Note - if you use TENS to help with coccyx pain, you need to be careful not to use it to mask the pain, sit longer, and aggravate the cause of the pain. It is not a substitute for treatments to remove the source of the pain. However, if you know that there is no remaining physical cause for the pain (for instance after removal of the coccyx), then TENS can be very helpful.
Electrically conducting pads are attached to the skin and a low current alternating voltage is applied between them. Pain may be reduced, possibly on the same principle suggested to underlie acupuncture and scratching to relieve an itch, that stimulation of one part of the nervous system can block signals in another pathway.
Research (here, here and here) has shown that TENS can block neuropathic pain (pain caused by the nervous system itself).
If sitting sets off your neuropathic pain, you can place the electrodes either side of your coccyx, and switch on the TENS when sitting, and switch it off when you stand up.
Diane writes: The signals block out the pain signals you would normally be experiencing. The pack clips to your belt or waistline. It is not a solution, but with pain that will be around a long time, it is another device for comfort. I truly believe it is my savior for being able to work. You can't get dependent on it, so my surgeon thinks it replaces drugs for daytime comfort.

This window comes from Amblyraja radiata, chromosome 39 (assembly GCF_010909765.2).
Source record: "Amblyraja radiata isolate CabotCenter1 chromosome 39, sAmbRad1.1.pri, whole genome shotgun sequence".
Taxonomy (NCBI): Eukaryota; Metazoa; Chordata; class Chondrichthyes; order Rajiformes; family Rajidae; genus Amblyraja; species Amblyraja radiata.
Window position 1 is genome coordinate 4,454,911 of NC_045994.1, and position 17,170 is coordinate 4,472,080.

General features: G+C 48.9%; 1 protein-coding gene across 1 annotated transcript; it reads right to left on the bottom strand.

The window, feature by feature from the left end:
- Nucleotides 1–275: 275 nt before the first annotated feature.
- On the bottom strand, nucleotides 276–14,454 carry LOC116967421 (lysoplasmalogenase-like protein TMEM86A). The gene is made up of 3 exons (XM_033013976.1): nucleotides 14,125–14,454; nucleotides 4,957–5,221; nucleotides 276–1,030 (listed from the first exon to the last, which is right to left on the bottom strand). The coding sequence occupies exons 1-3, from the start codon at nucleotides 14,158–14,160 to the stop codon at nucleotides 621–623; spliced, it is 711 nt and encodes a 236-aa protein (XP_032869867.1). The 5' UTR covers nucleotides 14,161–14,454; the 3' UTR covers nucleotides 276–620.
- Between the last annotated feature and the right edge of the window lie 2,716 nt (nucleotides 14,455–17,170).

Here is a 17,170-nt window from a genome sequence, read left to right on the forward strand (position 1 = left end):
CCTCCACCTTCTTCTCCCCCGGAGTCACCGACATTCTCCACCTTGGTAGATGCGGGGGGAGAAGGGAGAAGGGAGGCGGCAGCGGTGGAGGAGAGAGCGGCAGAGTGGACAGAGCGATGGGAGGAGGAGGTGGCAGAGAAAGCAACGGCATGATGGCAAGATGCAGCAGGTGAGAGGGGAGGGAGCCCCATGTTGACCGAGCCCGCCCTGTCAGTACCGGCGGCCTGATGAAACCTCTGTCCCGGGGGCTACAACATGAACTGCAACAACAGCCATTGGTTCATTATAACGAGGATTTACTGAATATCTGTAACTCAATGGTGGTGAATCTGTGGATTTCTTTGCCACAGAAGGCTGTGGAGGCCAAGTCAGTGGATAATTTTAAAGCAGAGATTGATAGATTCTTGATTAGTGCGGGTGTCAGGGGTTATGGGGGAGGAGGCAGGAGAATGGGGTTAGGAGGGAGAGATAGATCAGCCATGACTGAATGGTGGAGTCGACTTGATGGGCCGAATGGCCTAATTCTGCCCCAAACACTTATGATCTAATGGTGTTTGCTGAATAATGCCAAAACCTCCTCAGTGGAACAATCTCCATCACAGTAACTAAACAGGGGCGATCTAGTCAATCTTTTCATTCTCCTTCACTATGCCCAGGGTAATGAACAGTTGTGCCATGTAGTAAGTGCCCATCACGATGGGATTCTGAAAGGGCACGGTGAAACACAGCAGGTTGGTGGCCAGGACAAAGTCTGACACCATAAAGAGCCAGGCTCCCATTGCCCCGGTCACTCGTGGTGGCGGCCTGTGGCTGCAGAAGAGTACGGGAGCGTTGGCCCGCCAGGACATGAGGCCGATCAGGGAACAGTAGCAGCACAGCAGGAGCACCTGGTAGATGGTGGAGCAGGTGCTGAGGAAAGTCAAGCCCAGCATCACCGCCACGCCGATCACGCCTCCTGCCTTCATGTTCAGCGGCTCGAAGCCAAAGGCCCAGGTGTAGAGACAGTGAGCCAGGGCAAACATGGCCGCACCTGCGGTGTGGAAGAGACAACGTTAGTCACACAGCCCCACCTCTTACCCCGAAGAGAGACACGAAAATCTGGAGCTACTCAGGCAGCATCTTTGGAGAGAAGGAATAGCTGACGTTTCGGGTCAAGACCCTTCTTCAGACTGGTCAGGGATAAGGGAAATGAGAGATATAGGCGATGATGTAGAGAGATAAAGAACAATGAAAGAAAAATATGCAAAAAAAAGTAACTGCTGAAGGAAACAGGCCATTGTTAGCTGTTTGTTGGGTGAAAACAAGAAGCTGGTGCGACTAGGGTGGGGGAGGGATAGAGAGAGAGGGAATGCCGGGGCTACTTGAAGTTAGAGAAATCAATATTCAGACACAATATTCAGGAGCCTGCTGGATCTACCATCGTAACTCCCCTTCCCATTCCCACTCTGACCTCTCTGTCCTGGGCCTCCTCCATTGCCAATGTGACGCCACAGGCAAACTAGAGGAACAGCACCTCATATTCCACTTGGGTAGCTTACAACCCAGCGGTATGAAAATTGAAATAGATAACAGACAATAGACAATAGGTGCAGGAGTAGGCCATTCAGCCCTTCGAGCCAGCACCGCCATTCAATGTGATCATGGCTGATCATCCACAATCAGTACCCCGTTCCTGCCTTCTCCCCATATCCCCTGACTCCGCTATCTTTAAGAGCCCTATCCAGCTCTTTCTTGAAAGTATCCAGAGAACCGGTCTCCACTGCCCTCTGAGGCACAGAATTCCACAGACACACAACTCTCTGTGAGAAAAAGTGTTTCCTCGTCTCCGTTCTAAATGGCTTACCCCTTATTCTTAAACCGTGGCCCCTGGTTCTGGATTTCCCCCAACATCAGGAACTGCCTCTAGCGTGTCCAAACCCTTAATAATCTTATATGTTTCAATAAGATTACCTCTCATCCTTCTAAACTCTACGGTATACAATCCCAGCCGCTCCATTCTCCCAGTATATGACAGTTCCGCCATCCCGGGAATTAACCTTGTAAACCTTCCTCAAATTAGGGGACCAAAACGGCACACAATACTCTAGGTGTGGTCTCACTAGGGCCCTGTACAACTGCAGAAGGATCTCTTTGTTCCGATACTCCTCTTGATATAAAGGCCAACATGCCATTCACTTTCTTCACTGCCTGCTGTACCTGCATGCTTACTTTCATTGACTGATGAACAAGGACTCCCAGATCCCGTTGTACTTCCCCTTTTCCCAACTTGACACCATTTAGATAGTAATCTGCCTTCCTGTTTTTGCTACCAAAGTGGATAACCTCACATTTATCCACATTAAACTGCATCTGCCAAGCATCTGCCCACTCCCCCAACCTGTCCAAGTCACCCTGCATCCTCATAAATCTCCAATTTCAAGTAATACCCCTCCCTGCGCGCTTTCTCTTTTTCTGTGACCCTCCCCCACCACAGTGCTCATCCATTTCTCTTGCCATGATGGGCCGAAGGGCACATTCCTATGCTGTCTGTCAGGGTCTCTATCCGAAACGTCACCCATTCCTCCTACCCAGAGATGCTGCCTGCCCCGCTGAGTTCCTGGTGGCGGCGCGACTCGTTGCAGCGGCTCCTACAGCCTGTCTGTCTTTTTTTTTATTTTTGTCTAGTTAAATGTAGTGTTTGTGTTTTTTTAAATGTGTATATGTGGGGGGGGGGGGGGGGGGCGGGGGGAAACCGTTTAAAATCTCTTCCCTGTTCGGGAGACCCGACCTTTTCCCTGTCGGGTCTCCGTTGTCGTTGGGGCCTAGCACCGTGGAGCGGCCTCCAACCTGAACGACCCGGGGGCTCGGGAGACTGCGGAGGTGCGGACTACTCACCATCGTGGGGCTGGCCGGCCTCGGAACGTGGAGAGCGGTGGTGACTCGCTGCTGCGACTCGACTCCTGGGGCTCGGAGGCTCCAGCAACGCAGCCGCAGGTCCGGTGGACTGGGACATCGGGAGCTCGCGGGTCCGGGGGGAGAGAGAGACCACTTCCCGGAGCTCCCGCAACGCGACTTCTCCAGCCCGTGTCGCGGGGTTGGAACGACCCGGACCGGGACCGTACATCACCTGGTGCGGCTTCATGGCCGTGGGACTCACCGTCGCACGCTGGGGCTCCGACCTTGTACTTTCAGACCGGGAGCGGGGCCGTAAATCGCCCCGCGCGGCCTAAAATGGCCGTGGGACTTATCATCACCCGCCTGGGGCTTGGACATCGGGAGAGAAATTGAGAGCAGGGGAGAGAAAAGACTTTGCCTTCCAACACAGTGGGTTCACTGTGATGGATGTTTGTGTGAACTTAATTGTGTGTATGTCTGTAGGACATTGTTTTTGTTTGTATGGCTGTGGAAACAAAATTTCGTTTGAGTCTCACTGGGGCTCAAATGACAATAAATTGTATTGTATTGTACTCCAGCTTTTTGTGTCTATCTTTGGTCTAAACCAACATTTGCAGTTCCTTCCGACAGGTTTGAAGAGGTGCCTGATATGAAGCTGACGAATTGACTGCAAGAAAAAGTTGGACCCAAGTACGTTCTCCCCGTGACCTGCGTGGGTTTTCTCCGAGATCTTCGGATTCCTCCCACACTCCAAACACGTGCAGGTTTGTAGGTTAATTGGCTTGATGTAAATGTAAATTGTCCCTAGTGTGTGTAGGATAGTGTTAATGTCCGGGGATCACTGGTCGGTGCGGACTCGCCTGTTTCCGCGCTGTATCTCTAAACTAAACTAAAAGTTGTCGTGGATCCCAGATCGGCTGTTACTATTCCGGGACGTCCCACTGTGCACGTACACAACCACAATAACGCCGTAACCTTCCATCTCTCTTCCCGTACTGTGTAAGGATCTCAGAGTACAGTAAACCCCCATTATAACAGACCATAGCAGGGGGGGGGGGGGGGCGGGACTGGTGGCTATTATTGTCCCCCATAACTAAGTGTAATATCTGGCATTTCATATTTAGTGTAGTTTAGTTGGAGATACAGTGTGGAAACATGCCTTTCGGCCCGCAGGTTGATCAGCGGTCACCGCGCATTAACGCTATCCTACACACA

Bernadette writes: I've tried everything else and this is the only thing that has helped. I use the unit all day and would be completely housebound without it. From time to time you do need to buy extra pads and leads but it is still cheaper and much more effective than taking drugs.
Many people with coccydynia have tried acupuncture - put 'acupuncture' into the search box at the top of the page to see their stories. Some people have found it effective in reducing or removing their pain, but most have found that it didn't work for them, or only worked for a short time.
According to the book The Biology of Acupuncture, by George A Ulett and Songping Han, acupuncture can be effective in reducing pain, but traditional explanations of how it works are based on myth rather than reality. Acupuncture can reduce pain in about 70% of people. Some people (and some animals) have little or no response to acupuncture. Research shows that acupuncture works for three reasons: (1) because of the placebo effect, (2) because it causes the body to release endorphins (which are like opiate drugs), and (3) because it causes changes in the nervous system. Its effect is nothing to do with Qi or 'energy meridians'. This book suggests that TENS works the same way as acupuncture, and TENS is preferable. The authors recommend that treatment for chronic pain with TENS should normally consist of a point close to the source of the pain and also through the hand, between the thumb and first finger.